For me, and many other developers I’ve worked with, using Sprockets (or rails-assets) to abstract away the systems I already use in other projects is more of a curse than a blessing. I know the systems, so I’d rather just use them.

At the end of the day, the question of “should Half Pipe replace Sprockets” is not the one we should be asking. The right question is “how do we make it easier for anything to replace Sprockets”.

Would the core team consider approaches that make the asset pipeline more configurable?

Sure, but I think we need to be more explicit what means more configurable.

Right now rails doesn’t have anything about the assets pipeline and everything related to it (configurations and even the code that make the assets helper works) lives on the sprockets-rails repository. As far I know if you don’t require the sprockets/railtie you should be able to not use sprockets at all and use any custom assets pipeline you want. Of course Rails will only be able to server asset on the public folder but I think you could make grunt/gulp to generate the result assets there.

Rafael Mendonça França

This is not that simple if you take into account the whole ecosystem. For instance if you want engines to be able to share assets, like JQuery…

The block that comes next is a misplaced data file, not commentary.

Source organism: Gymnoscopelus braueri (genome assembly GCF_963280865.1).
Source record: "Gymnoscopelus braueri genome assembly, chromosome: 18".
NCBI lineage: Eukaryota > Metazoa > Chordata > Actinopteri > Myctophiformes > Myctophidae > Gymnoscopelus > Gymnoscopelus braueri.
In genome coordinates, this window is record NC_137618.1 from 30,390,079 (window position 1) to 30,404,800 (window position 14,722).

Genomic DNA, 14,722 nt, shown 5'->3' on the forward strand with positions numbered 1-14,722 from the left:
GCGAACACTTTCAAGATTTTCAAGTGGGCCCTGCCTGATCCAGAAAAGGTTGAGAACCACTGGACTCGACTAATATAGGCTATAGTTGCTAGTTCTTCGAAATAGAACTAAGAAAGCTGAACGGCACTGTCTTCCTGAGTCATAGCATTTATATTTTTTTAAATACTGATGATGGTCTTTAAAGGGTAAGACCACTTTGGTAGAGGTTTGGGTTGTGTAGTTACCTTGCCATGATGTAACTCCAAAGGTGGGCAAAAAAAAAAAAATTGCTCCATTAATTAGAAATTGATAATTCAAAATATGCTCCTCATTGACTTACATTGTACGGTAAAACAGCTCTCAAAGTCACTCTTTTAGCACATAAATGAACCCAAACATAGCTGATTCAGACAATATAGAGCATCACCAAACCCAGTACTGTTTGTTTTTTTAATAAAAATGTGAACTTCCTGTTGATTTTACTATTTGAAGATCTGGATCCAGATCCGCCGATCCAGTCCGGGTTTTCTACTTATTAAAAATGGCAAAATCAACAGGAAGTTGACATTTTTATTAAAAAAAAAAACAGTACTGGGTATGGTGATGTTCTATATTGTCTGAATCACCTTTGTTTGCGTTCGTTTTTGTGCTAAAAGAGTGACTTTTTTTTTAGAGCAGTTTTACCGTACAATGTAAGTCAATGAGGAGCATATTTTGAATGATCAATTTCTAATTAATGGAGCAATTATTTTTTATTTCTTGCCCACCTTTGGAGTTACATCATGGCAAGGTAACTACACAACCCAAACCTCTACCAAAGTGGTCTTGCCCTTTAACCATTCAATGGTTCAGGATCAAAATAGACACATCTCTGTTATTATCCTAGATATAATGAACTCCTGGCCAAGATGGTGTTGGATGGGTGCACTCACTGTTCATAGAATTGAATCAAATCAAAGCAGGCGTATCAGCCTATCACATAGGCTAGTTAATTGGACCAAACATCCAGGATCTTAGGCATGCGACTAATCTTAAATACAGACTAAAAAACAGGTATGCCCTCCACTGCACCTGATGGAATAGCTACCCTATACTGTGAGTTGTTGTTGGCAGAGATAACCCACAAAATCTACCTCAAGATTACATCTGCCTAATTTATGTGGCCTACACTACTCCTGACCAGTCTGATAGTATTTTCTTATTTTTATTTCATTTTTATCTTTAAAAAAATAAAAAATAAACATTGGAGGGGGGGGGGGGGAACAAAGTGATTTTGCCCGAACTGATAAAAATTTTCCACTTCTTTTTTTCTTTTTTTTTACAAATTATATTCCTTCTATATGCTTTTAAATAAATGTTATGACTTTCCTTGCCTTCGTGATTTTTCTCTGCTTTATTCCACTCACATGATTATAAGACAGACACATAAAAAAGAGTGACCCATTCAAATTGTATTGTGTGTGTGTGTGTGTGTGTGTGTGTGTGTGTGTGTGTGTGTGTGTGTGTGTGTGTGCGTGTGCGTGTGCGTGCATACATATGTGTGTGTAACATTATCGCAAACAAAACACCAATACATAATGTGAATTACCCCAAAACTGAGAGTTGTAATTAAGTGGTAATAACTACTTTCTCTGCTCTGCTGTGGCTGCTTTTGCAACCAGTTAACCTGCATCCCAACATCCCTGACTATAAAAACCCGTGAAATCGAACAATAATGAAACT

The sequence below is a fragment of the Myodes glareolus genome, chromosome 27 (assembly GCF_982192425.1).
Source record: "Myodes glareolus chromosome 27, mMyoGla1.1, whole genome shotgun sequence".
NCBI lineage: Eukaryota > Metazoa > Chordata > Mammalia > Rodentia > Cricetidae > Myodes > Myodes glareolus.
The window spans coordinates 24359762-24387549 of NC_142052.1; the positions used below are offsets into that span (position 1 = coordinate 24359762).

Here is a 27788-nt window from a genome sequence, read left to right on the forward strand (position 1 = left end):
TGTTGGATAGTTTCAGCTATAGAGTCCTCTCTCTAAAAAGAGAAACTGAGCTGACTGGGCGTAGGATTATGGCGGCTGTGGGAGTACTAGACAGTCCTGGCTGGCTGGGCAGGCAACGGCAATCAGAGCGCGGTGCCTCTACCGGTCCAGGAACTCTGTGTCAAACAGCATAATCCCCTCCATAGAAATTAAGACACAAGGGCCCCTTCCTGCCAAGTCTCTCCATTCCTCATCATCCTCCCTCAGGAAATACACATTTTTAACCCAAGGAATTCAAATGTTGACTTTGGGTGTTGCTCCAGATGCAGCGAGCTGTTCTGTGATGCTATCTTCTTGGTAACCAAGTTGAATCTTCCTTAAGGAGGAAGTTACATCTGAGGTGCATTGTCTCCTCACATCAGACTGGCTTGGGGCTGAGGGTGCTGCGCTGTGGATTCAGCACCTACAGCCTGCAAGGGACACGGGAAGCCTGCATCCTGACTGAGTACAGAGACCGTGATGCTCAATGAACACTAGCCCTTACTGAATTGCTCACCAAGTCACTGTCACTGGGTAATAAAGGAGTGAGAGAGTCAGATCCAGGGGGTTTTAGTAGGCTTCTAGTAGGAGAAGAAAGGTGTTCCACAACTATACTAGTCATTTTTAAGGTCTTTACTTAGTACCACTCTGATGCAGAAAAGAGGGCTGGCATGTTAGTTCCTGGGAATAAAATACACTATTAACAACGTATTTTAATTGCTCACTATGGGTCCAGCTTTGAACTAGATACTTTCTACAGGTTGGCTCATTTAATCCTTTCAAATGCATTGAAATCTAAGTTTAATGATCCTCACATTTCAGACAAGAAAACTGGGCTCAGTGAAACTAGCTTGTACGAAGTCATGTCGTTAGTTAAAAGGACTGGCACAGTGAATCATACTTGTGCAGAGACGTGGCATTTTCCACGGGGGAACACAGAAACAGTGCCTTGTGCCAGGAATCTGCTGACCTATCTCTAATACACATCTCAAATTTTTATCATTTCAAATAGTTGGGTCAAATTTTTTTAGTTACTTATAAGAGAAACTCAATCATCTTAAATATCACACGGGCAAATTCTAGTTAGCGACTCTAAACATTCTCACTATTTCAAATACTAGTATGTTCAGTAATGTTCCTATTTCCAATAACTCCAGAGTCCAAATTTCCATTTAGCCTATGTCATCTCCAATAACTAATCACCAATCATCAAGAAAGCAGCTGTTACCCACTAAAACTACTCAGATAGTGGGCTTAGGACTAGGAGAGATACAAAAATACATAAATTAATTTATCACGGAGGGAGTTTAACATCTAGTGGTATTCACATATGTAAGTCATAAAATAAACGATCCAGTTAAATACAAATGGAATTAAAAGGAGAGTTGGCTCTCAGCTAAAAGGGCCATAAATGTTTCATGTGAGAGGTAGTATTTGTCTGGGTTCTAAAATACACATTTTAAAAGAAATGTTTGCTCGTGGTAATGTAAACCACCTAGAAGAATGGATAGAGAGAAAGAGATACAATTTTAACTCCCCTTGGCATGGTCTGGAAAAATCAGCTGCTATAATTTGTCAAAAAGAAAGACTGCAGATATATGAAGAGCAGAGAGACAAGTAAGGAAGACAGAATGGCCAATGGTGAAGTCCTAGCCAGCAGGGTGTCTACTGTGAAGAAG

I don’t really know how to properly handle those cases but I guess it would be possible if Rails could provide a minimum API somehow to allow that in some way it would be independent from the assets pipeline implementation. But since dependencies are handled so differently among the available approaches I have no idea on how such API could look like if it’s possible to exist…

Interesting discussion you guys. Keep Going.

Hi Flori, can you provide some details about what problems are you having replacing Sprockets in Rails apps?

In new apps you can disable Sprockets with --skip-sprockets flag:

rails new foo --skip-sprockets

in existing apps you need to edit the config/application.rb file and comment this line:

require ‘rails/all’

And instead require the frameworks you want to use:

require “active_record/railtie”

require “action_controller/railtie”

require “action_view/railtie”

require “action_mailer/railtie”

require “rails/test_unit/railtie”

require “sprockets/railtie” # comment to disable sprockets

That’s the same procedure people use to replace other components like ActiveRecord with alternatives like Mongoid.

Best Regards.